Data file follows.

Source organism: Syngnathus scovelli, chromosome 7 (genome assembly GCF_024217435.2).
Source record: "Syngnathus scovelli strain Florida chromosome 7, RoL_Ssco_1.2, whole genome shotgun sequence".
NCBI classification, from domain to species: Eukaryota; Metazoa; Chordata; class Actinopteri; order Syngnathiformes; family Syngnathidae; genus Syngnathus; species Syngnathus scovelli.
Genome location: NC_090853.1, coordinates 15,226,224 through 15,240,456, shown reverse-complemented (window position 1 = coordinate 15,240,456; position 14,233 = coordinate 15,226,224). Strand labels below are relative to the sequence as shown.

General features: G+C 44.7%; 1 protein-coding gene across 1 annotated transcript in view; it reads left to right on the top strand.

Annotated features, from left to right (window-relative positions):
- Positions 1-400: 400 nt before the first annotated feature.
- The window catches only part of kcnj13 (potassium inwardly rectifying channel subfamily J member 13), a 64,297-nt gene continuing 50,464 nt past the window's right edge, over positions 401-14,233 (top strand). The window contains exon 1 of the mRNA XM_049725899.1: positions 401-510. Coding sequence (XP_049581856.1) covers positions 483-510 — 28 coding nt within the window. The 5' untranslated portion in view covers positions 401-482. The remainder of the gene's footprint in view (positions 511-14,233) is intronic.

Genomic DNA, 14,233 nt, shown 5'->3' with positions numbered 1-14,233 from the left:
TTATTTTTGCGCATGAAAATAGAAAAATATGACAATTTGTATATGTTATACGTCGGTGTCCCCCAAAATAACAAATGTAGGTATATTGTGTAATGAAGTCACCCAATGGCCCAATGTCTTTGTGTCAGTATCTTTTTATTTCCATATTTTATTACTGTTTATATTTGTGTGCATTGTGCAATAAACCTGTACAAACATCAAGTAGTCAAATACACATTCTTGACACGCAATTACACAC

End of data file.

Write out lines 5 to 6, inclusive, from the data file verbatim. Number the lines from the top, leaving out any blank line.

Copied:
General features: G+C 44.7%; 1 protein-coding gene across 1 annotated transcript in view; it reads left to right on the top strand.

Annotated features, from left to right (window-relative positions):